Risk Rating 2.0 – FEMA’s updated method to price flood policies based on individual homes – has gotten bad press, but it’s a solution for old problems, according to NAR.
WASHINGTON – There’s still confusion around the National Flood Insurance Program’s (NFIP) new pricing methodology called Risk Rating 2.0: Equity in Action, which went into effect in October 2021.
Cyndee Haydon, chair of the National Association of Realtors®’ Insurance Committee and a broker-associate at Future Home Realty in Tampa, offers an update on what you need to know.
Question: What is risk rating 2.0?
Answer: When developing flood insurance prices now, NFIP rates each home individually – rather than by flood zone, as was done previously – using modern technologies, multiple flood risk variables and property-specific characteristics, including elevation, distance to water and cost to rebuild. A third of flood insurance policyholders are paying a full-risk rate, while others are paying a subsidized rate that is gradually increasing to full risk over time.
The new methodology does not affect flood mapping or the federal mandate to purchase flood insurance.
What’s happening now?
All NFIP policies have transitioned to Risk Rating 2.0 as of May 1, and there have been no reports of delays or disruptions to home sales. In fact, Risk Rating 2.0 can help real estate pros build trust with clients because it helps buyers understand the true actuarial rate over time before they purchase. The rollout of Risk Rating 2.0 has been surprisingly smooth, considering it’s the first major update to NFIP pricing in 50 years.
Why were these changes needed?
After the passage of the Biggert-Waters Act in 2012, Realtors uncovered many problems with the previous flood insurance rating methodology. Risk Rating 2.0 was established as a result and provided much needed updates based on actuarial risk, science and common sense.
Here’s one example: Under the old methodology, an NAR member was quoted an annual rate of $87,000 for flood insurance on a $300,000 home. NAR asked FEMA and independent actuaries how the rate could be so high for the property, a modest home that never flooded, and no one could explain it.
Under Risk Rating 2.0, the Federal Emergency Management Agency (FEMA) now uses science to cap the maximum possible NFIP rate at $12,125 per year, which only a few high-value, high-risk property owners would pay. For that same $300,000 home, flood insurance now costs only $1,247 under the new Risk Rating 2.0 system.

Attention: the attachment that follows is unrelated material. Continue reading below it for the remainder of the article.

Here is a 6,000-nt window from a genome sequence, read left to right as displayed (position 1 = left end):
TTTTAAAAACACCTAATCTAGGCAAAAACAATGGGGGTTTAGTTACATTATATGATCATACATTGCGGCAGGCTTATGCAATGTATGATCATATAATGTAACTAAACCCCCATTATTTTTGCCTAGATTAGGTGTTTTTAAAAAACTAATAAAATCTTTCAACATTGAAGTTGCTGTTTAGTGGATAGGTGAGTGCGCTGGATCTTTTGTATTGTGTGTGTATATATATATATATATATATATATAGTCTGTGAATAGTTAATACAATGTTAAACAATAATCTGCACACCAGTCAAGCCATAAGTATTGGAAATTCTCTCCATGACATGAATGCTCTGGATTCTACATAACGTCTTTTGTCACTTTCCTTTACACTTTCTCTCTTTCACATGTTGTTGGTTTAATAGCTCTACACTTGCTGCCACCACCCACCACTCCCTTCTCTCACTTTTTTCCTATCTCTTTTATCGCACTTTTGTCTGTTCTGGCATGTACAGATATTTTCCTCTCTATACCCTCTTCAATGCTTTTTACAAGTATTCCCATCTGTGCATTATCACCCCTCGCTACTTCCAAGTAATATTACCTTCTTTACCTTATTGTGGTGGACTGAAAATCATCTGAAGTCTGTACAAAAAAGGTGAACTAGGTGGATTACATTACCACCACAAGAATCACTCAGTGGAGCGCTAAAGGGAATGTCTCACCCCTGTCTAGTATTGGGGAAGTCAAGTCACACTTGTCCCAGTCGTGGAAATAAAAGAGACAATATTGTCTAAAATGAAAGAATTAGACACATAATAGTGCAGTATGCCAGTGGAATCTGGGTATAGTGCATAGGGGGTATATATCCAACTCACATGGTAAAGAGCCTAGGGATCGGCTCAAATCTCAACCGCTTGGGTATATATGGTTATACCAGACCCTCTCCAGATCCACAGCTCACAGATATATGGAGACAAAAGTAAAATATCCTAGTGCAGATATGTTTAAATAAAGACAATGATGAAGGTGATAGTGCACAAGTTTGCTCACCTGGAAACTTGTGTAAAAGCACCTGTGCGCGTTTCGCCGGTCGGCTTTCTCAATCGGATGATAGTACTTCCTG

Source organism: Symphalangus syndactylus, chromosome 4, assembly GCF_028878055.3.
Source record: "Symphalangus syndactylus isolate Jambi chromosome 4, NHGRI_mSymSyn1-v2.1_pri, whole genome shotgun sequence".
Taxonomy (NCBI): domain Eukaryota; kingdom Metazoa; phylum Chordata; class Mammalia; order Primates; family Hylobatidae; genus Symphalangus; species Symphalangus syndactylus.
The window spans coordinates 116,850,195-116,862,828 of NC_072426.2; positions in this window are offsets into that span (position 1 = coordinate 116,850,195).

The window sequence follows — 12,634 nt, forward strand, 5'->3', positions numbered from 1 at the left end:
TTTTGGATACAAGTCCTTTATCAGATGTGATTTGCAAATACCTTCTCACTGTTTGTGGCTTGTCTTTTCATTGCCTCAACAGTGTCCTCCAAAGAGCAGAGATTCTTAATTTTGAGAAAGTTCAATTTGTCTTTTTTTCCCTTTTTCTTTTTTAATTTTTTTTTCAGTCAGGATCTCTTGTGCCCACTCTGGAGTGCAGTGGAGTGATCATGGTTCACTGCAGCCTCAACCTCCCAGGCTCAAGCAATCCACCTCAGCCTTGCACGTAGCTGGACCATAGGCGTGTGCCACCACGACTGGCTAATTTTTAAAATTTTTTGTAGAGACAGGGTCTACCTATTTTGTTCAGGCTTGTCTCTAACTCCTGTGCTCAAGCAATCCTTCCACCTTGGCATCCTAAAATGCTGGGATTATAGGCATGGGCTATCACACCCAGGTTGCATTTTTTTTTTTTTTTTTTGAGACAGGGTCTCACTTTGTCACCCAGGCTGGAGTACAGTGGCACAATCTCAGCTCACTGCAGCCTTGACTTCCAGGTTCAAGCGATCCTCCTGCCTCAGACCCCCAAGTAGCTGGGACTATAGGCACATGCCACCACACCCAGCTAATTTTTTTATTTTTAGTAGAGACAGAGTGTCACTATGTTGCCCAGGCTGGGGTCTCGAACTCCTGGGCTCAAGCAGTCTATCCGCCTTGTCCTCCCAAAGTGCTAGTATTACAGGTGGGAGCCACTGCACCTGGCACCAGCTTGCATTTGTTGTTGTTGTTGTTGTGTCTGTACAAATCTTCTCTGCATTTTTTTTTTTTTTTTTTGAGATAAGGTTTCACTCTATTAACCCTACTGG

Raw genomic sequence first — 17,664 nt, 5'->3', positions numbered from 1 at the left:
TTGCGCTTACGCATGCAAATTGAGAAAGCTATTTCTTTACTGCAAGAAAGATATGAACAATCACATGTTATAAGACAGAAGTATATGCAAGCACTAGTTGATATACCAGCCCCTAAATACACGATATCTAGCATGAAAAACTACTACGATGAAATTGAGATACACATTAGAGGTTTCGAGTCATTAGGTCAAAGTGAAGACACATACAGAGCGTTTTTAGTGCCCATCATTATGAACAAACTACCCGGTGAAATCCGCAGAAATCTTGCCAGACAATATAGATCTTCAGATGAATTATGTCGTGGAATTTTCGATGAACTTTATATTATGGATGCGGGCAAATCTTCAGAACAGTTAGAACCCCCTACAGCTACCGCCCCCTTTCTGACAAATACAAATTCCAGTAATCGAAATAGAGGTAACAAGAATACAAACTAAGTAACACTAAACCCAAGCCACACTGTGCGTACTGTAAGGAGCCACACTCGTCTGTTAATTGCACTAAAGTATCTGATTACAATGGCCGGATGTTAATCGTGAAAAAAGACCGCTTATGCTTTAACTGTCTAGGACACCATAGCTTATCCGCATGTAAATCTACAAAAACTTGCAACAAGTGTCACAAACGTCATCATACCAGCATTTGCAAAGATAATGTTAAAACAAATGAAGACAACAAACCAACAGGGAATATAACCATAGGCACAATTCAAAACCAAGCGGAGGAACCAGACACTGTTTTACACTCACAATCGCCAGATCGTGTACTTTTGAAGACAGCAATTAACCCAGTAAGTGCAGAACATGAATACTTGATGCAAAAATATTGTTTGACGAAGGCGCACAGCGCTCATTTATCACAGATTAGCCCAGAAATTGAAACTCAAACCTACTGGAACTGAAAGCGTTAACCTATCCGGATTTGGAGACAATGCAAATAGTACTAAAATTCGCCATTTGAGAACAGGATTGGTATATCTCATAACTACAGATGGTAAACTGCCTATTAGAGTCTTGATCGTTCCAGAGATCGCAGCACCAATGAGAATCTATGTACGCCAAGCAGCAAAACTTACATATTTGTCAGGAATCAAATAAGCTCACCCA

Because pricing under the old methodology was based on national flood zones, older and low-value properties subsidized newer, high-value properties.
NAR’s Insurance Committee collaborated with FEMA and funded an independent actuarial study to help propose a solution. As a result, Risk Rating 2.0 ensures that each property owner pays for only their own individual risk and no one else’s.
Risk Rating 2.0 also provides consumers with full disclosure on flood insurance rates. After the Biggert-Waters Act, I helped clients whose rates jumped over $10,000 – and they were required to pay it in one lump sum after buying a home. Believe me, you don’t ever want to have to take calls like this from former clients.
I didn’t sleep until Congress rolled back and put the rates on a glidepath with the Flood Affordability Act of 2014, which, unfortunately, was only a temporary measure. Risk Rating 2.0 provides a permanent solution, giving new NFIP policyholders the science-based, actuarially sound, full-risk flood insurance rates upfront before they purchase.
Why do some say NFIP rates have doubled or tripled?
Rates have not doubled or tripled anywhere in the United States. Some media reports are taking out of context a FEMA projection of what the average full risk rate might look like given today’s conditions.
However, those are not actual rates paid by two-thirds of policyholders, and by law, rates cannot increase more than 18% per year. Also, flood risk is dynamic: Many factors can impact the current projection, including future changes in climate, inflation and the policyholder population.
What FEMA data shows is:
- Most policyholders are not paying a full-risk rate, and
- If an owner does have to pay the full-risk rate, it will take at least five to 10 years before they do so, providing all things stay the same.
The actual 2023 NFIP rate data is available online.
Now that Risk Rating 2.0 is in place, NAR’s Insurance Committee is turning its attention to other priorities, including:
- NFIP reauthorization. Congress has passed two dozen short-term extensions while continuing to debate meaningful, bipartisan reforms for accurate mapping, affordability through risk mitigation and private flood insurance options. Realtors are urging Congress to pass a long-term reform and reauthorization measure that brings stability to real estate markets.
- Climate financial risk. Risk Rating 2.0 is only one example of a federal agency complying with an executive order to underwrite climate risk. Other federal agencies are currently evaluating their exposure to climate risk, which could have significant implications for federal mortgage loan programs, including Fannie Mae and Freddie Mac.
- Hazard insurance. Most insurance policies cover typical disasters except floods and earthquakes. Rising costs are the number one insurance-related issue in many states, including Florida and Louisiana, and NAR’s Insurance Committee is working to develop a handbook to educate consumers.
Source: National Association of Realtors® (NAR)
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